Setting up. – Sit at the table or on a specific area on the floor with all the student’s preferred items. You will be constantly presenting items to the student, so you want these materials within YOUR arms’ reach so that you can deliver the items as the student shows interest. For example, if the student is playing with a musical toy, but starts to look at a Play-Doh, indicating interest, you can immediately deliver the Play-Doh to the student.

The items that you set up should always be in your possession and under your control. This is because the pairing process entails you, the teacher, as the giver of great things. If the items are within the student’s reach and not in your possession, you become less relevant and won’t necessarily be paired with the preferred items. The key here is that engaging in fun and preferred things happens with you. You can use strategic solutions to make sure that the items are in your control, such as putting the items in plastic bins, on shelves, in plastic bags, in your pocket, etc. At every instance that the student shows interest in a new item or activity, you provide it.

Capture and contrive motivation to engage with the instructor. – At the start of the pairing process, observe what seems to interest your student. If you identify that specific items and activities are preferred by your student, keep giving those things to them. Additionally, throughout the session, it is important to ask yourself the following questions:

  • Is there a way for me to have the student continue coming back to me to get more of this item?
  • Can I change the activity in such a way that it is more fun with me than without me?
  • Can I make myself a critical component of engagement in this activity?

For example, let’s say the provider and the student are playing with a highly preferred puzzle. The student could have all the pieces of the puzzle for himself, and there would be no need to interact with the provider. However, to try to favorably answer the previous three questions, the provider could first present the box of the puzzle to the student. If the student engages in a response indicating interest, such as reaching to the box, looking, or smiling at the box, the provider could open the box and provide a few puzzle pieces for the student (question 3). Then, the provider could keep delivering the pieces “for free” or after indicating responses from the student (questions 1 and 3). For every delivery, the provider could engage in silly sound effects, or could label the piece (“Wow! We found the eye!”), and so on (question 2). Overall, the instructor is actively trying to capture and contrive motivation.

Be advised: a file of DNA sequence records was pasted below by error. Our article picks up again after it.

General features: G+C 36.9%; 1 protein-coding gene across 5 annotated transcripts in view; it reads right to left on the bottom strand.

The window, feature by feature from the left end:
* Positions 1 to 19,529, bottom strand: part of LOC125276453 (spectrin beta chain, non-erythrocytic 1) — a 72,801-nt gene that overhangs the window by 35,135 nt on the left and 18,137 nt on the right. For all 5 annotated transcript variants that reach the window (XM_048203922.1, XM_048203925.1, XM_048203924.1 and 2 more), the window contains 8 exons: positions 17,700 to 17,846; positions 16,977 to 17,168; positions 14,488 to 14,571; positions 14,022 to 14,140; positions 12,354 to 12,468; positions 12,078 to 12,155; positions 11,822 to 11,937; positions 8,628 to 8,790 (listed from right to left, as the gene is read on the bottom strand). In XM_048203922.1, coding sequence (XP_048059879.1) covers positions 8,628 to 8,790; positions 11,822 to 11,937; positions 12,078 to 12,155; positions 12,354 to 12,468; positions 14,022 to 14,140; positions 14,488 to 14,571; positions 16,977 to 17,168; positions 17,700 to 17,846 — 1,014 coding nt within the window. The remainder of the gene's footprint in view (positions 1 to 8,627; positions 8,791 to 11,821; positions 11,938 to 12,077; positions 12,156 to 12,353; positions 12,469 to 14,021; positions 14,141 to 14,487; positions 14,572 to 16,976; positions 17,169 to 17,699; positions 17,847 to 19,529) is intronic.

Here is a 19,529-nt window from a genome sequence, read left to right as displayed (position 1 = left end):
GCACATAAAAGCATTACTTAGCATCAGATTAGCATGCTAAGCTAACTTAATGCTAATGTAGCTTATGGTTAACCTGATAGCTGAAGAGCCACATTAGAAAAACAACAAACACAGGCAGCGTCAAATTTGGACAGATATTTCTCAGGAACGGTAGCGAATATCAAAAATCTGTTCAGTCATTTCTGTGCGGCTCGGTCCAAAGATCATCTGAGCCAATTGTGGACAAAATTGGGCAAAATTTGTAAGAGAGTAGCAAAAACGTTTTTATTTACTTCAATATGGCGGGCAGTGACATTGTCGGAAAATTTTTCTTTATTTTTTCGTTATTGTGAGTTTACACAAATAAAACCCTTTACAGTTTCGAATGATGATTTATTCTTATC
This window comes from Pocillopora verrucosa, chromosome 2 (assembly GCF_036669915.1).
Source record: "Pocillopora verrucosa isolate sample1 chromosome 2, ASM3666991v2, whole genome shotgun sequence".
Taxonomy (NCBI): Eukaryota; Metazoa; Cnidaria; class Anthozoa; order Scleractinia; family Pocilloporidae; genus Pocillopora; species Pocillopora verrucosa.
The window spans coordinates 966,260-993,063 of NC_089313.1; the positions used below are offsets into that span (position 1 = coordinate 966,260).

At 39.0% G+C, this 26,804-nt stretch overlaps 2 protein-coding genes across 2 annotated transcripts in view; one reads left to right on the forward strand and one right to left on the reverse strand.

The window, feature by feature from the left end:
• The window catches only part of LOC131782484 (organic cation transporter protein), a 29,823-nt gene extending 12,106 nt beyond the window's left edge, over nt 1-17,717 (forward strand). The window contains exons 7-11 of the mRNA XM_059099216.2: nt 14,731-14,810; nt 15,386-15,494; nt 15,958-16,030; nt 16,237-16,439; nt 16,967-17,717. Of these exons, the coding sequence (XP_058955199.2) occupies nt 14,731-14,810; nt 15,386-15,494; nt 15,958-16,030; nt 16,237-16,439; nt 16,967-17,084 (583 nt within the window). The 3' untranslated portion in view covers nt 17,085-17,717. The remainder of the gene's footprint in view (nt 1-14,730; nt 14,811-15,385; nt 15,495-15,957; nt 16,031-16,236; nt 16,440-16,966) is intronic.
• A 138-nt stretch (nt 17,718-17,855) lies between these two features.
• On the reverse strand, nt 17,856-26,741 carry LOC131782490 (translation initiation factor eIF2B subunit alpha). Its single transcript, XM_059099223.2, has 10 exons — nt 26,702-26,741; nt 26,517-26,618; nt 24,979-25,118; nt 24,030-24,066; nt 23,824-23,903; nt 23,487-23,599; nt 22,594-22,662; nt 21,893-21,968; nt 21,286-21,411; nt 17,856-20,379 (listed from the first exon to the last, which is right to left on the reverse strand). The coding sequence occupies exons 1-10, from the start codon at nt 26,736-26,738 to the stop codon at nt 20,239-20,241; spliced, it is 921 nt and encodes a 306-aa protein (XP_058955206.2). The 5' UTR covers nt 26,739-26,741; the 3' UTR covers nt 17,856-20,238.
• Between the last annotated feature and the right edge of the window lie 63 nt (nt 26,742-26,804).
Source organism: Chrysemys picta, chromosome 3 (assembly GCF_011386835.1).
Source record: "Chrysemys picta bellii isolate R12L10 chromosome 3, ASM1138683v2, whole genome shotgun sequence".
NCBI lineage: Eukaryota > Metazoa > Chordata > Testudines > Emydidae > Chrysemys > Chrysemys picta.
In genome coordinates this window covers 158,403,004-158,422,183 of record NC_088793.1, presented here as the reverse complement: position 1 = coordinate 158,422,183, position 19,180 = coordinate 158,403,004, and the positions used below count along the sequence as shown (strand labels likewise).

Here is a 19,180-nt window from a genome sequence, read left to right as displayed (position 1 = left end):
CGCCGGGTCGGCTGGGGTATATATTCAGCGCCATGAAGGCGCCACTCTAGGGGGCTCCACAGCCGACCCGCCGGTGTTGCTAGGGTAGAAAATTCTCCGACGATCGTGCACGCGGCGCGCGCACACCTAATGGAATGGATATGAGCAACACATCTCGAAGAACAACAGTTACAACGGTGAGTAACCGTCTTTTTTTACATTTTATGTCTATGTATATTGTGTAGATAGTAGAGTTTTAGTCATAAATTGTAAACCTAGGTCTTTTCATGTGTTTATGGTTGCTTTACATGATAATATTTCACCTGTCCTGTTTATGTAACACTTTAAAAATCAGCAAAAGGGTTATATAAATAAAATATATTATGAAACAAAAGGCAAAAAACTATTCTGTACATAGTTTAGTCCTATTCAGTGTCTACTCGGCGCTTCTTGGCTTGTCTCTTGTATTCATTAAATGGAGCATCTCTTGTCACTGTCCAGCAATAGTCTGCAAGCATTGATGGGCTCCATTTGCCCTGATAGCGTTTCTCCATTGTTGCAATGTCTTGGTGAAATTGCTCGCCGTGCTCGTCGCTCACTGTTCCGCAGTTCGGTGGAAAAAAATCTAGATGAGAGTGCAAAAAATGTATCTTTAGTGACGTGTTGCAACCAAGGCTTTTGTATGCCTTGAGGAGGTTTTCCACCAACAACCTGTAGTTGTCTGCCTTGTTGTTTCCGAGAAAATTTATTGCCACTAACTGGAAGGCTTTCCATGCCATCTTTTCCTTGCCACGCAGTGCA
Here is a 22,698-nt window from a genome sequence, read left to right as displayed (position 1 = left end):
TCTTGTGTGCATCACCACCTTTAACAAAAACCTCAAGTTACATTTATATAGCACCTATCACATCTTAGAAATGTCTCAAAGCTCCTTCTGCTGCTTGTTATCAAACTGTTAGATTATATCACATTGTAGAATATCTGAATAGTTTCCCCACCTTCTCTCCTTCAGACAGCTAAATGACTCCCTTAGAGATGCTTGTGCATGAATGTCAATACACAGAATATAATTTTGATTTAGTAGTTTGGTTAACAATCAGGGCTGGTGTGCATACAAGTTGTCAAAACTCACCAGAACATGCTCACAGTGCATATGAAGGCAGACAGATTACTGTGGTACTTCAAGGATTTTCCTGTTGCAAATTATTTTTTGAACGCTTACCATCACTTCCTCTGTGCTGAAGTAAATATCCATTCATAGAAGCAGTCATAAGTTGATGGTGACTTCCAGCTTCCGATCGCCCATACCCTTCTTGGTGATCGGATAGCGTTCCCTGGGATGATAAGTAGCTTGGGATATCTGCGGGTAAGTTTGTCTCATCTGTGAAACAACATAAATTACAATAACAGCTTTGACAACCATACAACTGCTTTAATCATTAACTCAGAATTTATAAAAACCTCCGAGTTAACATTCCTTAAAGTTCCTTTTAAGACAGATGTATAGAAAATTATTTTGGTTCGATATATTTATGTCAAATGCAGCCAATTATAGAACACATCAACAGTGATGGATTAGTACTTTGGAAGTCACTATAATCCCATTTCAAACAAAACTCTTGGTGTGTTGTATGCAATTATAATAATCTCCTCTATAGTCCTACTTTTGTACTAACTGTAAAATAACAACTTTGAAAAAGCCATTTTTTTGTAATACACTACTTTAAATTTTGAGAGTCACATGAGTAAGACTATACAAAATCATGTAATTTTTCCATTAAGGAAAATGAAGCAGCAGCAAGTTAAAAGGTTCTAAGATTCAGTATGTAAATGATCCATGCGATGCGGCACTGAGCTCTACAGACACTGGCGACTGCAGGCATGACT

Follow their lead to play and engage. Be a good “reader” of your student. – Play and engage with what your student wants to play with. If their motivation changes throughout the play, you will follow along with what they want to do. For example, the student may lose interest in the current activity and indicate, verbally or nonverbally, for a different activity. When this happens, be quick and attentive to respond to subtle cues of your student’s changing or diminishing interests as missing these cues may lead to problematic behavior. For example, if you are playing with the puzzle and you notice that your student is not engaging in indicating responses to do more of the puzzle, but rather, starts looking around the room for another toy, be responsive to those early indicators. You can offer other activities until signs of interest occur and then follow their lead.